After economic crisis potential and US’ over production effect toward Indonesia, second concern came from Middle East Awakening. We all know that Middle East is always complex and complicated. Multidimensional Conflicts in Middle East has threatened regional and global security. High rate of violence and Human Rights cases; ISIS survival and its latest attack in Paris last months ago; and lack of social justice in some authoritarian Arab governments have made extremism and radicalism growing time to time. Even the “Global Coalition Against ISIS” still can’t win the battle even though the Coalition has enormous power made of 63 member states. Indonesia and Islam has a connection to the Middle East. Islamic State—which is not Islam and also not a state—is big challenge for Indonesia as the country with the highest number of Muslim citizen to show the world our “moderate Islam” identity as the contribution on fighting against terrorism. Undang-undang Dasar 1945 of Indonesia aver that Indonesia is forbidden to engage with any Defense Pact including the “Islamic Coalition Fighting Against Terrorism” that has been established by Turkey, Saudi Arabia, and numbers of Islamic Countries. But, Indonesia is able to apply soft power-diplomacy for fighting against terrorism by constructing the “moderate Islam” model as a role model for other Islamic Countries.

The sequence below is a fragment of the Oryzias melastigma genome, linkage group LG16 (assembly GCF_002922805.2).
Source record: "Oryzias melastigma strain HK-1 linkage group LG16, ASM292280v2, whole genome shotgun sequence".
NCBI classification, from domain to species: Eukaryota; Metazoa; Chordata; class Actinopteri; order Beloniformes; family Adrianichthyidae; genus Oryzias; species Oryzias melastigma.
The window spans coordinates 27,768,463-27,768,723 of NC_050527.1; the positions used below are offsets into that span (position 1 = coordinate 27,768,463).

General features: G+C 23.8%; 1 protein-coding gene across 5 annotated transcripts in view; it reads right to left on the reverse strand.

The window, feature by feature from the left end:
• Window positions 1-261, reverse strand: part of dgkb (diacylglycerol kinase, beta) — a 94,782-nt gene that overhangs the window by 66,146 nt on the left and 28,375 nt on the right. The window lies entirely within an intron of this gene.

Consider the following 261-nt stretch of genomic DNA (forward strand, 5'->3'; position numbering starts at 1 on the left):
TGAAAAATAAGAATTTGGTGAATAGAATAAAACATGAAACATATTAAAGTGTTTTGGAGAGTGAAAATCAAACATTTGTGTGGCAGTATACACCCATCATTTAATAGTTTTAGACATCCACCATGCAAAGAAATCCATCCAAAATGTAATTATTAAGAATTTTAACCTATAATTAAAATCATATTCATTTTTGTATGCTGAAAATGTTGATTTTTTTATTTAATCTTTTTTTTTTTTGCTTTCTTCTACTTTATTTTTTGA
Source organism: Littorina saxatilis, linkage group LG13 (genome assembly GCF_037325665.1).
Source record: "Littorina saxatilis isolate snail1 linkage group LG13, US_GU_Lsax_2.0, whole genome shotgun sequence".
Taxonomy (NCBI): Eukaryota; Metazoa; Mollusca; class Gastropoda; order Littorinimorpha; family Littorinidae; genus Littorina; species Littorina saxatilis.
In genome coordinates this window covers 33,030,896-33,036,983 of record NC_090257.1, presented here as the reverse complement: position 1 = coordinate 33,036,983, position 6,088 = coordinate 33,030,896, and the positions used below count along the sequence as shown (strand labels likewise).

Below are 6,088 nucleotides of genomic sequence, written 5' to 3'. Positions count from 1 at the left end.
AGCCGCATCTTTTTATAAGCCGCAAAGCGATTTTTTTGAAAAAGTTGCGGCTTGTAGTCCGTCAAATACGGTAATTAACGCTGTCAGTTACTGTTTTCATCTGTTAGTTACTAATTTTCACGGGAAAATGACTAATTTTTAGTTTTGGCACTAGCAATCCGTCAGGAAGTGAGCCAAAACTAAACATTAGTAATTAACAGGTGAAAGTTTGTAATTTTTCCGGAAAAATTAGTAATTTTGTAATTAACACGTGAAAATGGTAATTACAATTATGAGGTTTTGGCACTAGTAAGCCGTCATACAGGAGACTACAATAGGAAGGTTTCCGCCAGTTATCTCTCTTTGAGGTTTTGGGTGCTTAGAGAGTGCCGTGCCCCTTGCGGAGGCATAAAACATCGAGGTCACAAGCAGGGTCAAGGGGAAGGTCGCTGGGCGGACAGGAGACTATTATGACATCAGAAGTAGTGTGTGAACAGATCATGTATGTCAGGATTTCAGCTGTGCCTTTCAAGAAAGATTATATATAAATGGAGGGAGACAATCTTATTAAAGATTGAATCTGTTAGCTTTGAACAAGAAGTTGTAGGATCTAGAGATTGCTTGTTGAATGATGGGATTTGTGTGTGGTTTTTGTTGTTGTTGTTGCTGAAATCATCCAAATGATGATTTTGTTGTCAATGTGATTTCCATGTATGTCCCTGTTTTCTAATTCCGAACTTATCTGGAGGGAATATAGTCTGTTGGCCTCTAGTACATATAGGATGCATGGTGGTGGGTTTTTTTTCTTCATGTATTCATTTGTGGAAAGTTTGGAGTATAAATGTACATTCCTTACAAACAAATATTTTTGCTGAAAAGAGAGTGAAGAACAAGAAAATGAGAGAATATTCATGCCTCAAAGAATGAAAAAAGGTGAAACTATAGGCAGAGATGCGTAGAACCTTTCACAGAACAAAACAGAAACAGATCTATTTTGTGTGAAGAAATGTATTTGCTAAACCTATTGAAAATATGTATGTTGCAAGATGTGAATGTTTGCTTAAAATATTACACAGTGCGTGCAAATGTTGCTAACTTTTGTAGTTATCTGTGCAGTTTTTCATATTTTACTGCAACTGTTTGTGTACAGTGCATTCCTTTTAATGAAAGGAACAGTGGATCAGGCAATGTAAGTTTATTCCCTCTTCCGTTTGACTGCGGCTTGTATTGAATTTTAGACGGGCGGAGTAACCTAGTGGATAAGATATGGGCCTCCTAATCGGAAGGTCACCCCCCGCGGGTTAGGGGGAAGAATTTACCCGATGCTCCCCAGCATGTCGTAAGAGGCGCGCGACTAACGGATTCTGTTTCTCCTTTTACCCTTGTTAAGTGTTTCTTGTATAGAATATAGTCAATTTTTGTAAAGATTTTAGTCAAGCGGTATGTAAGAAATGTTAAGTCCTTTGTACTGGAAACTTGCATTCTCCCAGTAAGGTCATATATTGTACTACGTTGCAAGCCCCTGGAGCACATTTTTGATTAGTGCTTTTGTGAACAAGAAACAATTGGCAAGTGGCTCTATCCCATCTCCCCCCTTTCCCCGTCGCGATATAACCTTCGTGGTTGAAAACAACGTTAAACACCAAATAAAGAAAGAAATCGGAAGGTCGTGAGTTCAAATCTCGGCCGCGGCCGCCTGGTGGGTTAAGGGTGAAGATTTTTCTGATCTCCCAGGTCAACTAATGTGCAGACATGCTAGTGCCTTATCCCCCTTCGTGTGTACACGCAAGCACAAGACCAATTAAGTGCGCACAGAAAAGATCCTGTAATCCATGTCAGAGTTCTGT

The third concern for world politics and Indonesia is Democratization. Indonesia is still on the stairway of transition to Democracy. We are in the hard time exploring the “Non-western Democracy”. Support for the concept of non-Western democracy is becoming more voluble, widespread and determined. In many places, it has become a central focus of debates about the future of democracy. Calls for non-Western varieties of democracy are part and parcel of the rise of a post-Western world order. Attend an international meeting on democracy today, and we will likely hear passionate arguments that Western liberal democracy has lost credibility and that non-Western political models must now be favored across the developing world and among rising powers.